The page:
TT Epaper
The Telegraph
 
IN TODAY'S PAPER
WEEKLY FEATURES
CITIES AND REGIONS
ARCHIVES
Since 1st March, 1999
 
THE TELEGRAPH
 
 
CIMA Gallary
Books: Love, Sex And Marriage

As the rest of the city celebrated Valentine’s Day with roses and romance, a group of youngsters trooped into Starmark at Mani Square to meet author and Bengali boy Durjoy Datta, who was in town to release his latest If It’s Not Forever… It’s Not Love [Grapevine India, Rs 100], co-authored with Nikita Singh.

With Durjoy was Sachin Garg, writer and his partner at Grapevine India Publishers. “This is going to be a highly interactive session — we will talk and you guys will laugh,” quipped Durjoy, who is now six books old.

If It’s Not Forever.... is set against the backdrop of the Chandni Chowk blast in Delhi and how it affects Deb, the young man around whom most of Durjoy’s tales are woven, is what it is about. Though unhurt, Deb is shaken by the event. He comes across a half-burnt diary of a blast victim. It has the last words of a dead man, and thus begins a journey.

The readers had many questions. “Who is your Avantika [Deb’s love interest]?” asked one. “My mother is still looking for a lal tuktuke bou for me, so no I don’t have a girlfriend,” he smiled.

With bestsellers like Of Course I Love You..! Till I Find Someone Better... (2008), Now That You’re Rich… Let’s Fall in Love! (2009), You Were My Crush!… Till You Said You Love Me! (2011) in his kitty, the engineer-MBA-turned-author got talking with t2 on books and beyond.

Why did you choose to launch this book on Valentine’s Day?

My book came out on February 1, but since we associate Valentine’s Day with love, and my books are always about love, I thought it would be a good opportunity to meet people.

Why did you start your own publishing house, Grapevine India?

Generally publishers are very unapproachable and there is this huge gap between them and writers. Technically, the author should be the main guy, but it wasn’t happening that way. So we decided to change that, to shake it up a bit!

How did writing happen?

I was a prolific blogger in college. At that time, the Chetan Bhagat phenomenon was just building up and people had started attempting to write. A lot of people came up and said, ‘Why don’t you write a book?’ But I never thought I would be able to write a book, which is 70,000 words, while a blog post is barely 250 words! I started writing chapters of 2,000 to 3,000 words and eventually it became 20 chapters.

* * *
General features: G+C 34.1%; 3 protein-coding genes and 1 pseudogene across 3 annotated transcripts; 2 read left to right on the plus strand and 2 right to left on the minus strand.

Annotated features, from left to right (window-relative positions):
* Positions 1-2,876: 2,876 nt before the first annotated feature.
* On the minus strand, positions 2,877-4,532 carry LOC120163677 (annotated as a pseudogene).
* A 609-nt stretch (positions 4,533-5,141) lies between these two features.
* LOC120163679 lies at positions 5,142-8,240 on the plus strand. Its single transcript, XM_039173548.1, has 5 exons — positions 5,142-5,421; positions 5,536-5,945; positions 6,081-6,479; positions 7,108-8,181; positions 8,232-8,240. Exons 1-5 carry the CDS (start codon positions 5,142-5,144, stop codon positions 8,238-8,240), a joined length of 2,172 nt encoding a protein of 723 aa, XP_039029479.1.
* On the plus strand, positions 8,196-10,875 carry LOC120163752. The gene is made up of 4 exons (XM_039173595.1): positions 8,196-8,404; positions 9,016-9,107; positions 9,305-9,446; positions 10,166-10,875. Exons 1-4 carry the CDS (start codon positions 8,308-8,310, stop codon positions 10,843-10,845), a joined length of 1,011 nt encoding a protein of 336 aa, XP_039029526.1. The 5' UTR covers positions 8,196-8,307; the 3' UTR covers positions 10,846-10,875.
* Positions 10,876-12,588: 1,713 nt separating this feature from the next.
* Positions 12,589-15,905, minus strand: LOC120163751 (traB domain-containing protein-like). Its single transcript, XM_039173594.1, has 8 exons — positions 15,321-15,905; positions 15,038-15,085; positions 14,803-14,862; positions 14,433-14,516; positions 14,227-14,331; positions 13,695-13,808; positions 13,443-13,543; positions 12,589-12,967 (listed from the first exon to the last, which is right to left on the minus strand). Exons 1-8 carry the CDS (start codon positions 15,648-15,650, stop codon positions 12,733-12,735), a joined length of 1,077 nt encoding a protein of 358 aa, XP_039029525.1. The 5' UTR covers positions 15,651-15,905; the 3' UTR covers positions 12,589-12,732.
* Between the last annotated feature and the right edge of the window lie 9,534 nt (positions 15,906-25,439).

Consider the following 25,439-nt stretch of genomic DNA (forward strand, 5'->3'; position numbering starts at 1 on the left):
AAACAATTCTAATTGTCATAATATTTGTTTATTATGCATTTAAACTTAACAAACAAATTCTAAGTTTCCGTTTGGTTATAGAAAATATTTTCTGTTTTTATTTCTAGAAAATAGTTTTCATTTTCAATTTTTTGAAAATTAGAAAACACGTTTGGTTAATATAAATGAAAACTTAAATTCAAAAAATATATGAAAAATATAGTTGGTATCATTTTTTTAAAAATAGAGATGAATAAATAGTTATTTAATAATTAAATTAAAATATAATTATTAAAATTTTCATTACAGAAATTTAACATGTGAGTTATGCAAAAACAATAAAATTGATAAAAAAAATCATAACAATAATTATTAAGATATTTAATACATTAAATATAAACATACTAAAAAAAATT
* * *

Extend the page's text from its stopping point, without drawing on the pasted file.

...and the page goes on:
I also had to find a co-author [Maanvi Ahuja], who brought together all the disconnected blog posts into a story.

How come five out of your six books are co-authored?

After a little while, I get bored of my stories, so I need someone who can put it all together and weave the chapters into a book. Although that has changed with time — they have started writing a lot more in the books, and I, a little less.

What’s about those long book titles?

The first one came out of a conversation with a friend. Luckily, it clicked with our audiences [readers!] and now we are just carrying on with that trend. I know they are a little corny, but I love them.

You won the 11th Teacher’s Youth Achiever’s Club Award…

It’s hugely undeserved. I was sitting with these highly sophisticated guys — there was Anushka Sharma, Vidya Balan, and when I was called on stage to say something, I froze for a moment. All I could say was that these things don’t happen to regular guys like me. It was really a shock. There are many 25-year-olds who are doing a lot more work than I am, but then I am really thankful for the mix-up!

love bites
Favourite author: Robert Ludlum
Favourite book: Harry Potter and the Goblet of Fire
Favourite romantic novel:
A Walk to Remember
The best compliment you’ve got: “You’re the cutest author
I’ve ever seen.”
The worst criticism:
“You should stop writing.”
Calcutta for you:
“My parents are from Calcutta, but I was born and brought up in Delhi. Apart from the fact that Calcutta is getting painted blue and white now, I just love
the city!”


BONKINGLY GOOD!

Have you ever wondered about testicular transplants or the validity of the vaginal “upsuck” concept? Well, neither had we, but after reading Bonk: the curious coupling of sex and science [Random House, Rs 399], we know about both — and in great detail! Mary Roach has made sure of that. When it comes to the physiology of intercourse, no question is left unexplored, no situation is too embarrassing and no naked body lies covered.